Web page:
Akanda Inc., a company spun out from cloud provider DreamHost, will offer an open source, Layer 3-7 virtual network functions platform for OpenStack clouds. The company is calling its technology the first production-ready open source network functions virtualization (NFV) project.
NFV emerged as a technology movement aimed at transforming the networks of telecoms. But data center operators -- both cloud providers and large enterprises -- have increasingly co-opted the NFV concept as they seek to address the Layer 3-7 network services in cloud data centers. Akanda describes its technology as an open source NFV platform for tier 2 and tier 3 cloud providers.
Akanda is DreamHost's home-grown open source NFV
"DreamHost developed its own internal layer 3-plus functionality, including routing and load balancing," said Akanda CEO Henrik Rosendahl. "That project is Akanda, and it is in production [inside DreamHost] today for thousands of virtual machines."
OpenStack Neutron has lacked rich Layer 3-7 services so far, said Jason Edelman, a network engineer at a value-added reseller in New Jersey. And there are not that many functions beyond basic load balancing.
"There are still gaps in OpenStack networking. There is some primitive stuff in there for load balancing. But there isn't IP address management," Edelman said. "When you look at what else could be there, there could be agents and APIs specific to intrusion prevention and firewalls," Edelman said.
"OpenStack desperately needs better networking, and an arms race is on for who will provide that," said Lee Doyle, principal analyst at Doyle Research. "There are people who see that OpenStack is going to be a fundamental part of NFV, but there needs to be technology that is highly reliable that holds it all together."
Akanda is releasing version 0.9 of its open source software, implying that it is not yet commercially ready. Today, the technology includes a routing component, which sits on top of VMware's (formerly Nicira) NSX Layer 2 overlay (note that NSX offers its own Layer 3-7 functions as well). The second component is RUG (a Big Lebowski reference, not an acronym), a management and orchestration platform that controls Akanda's Layer 3-7 services and integrates them with a Layer 2 overlay and OpenStack. Akanda's virtual network functions exist independently in its technology stack, but they are integrated with OpenStack Neutron, he said.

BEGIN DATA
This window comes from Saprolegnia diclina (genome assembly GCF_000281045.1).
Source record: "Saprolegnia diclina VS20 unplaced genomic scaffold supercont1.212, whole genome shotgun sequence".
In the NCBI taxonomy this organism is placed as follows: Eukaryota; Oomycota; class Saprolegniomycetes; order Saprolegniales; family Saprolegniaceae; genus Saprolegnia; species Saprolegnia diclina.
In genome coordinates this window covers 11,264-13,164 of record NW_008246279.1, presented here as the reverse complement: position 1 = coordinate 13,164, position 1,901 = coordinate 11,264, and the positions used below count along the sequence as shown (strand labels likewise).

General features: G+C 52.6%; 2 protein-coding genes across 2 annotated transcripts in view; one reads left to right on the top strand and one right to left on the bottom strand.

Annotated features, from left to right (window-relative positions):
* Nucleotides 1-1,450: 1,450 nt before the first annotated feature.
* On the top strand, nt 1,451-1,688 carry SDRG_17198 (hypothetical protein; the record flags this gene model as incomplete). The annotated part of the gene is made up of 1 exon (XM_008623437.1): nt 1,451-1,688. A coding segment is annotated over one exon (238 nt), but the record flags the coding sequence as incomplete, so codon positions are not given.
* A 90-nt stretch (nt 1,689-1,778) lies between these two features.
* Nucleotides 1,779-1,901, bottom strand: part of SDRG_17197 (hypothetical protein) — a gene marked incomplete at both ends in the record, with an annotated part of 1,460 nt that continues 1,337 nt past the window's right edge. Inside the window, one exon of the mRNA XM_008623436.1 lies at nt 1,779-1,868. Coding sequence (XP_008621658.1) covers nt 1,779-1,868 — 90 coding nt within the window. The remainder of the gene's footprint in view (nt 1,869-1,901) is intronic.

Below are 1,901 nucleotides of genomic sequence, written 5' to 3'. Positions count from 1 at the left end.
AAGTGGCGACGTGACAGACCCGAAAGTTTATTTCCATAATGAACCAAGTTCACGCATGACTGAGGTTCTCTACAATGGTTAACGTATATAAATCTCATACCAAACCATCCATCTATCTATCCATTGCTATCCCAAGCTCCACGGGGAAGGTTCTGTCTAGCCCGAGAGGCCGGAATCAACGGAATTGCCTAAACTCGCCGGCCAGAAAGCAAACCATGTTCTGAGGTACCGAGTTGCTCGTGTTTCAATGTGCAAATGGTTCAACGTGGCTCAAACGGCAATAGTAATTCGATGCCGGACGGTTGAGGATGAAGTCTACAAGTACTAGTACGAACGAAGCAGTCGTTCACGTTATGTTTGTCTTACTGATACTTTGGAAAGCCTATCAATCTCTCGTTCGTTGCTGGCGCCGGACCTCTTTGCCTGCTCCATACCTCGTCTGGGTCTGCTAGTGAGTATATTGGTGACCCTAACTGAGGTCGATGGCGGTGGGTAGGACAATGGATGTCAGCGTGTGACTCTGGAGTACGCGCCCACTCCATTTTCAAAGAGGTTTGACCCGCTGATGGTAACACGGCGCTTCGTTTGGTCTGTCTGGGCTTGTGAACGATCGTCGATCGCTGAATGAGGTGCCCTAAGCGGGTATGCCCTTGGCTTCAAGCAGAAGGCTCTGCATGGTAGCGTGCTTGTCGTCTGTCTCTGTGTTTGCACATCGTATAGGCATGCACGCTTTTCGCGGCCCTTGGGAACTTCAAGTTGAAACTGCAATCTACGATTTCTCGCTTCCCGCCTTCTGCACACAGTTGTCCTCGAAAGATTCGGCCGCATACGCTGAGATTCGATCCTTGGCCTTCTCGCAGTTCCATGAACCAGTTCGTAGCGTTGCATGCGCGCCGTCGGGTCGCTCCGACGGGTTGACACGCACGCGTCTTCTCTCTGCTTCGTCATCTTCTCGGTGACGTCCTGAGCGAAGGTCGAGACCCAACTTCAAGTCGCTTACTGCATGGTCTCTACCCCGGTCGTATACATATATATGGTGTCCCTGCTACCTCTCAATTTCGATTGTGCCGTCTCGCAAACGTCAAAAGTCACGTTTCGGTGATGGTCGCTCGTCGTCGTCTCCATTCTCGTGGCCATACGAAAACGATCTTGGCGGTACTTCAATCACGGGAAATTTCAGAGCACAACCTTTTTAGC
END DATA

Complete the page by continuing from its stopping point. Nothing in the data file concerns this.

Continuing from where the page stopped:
Today Akanda integrates with VMware NSX, but it will expand integration in the future. It will also add more services beyond the basic routing available today.
"As we move forward, we'll have load balancing as a service and firewall as a service," Rosendahl said. "And we'll be Layer 2 agonistic, with support for Linux bridge, OpenDaylight and other Layer 2 overlays. For the time being, it's all open source Layer 2 overlays, but we may go down the path of supporting Cumulus and others. I have a feeling we'll support hardware-based systems as well, some day."
The open source version of Akanda is available today on GitHub. The company will offer a commercial version that is highly scalable, with redundant, high availability features. Akanda will offer a monthly subscription for the commercial version that is based on the number of virtual machines it supports.
Nick Buraglio, a network engineer with a global research network, is excited to see a company offer an NFV platform to plug the gap between overlays and OpenStack. "I've been waiting for somebody to do it," he said.
Akanda will need to advance cross-vendor support with its platform, Buraglio said. "I want it to be a standard thing that's flexible, easy to implement and easy to understand," he said. "If [Akanda] can [become the Red Hat] of NFV, then I think the applications of that are very wide."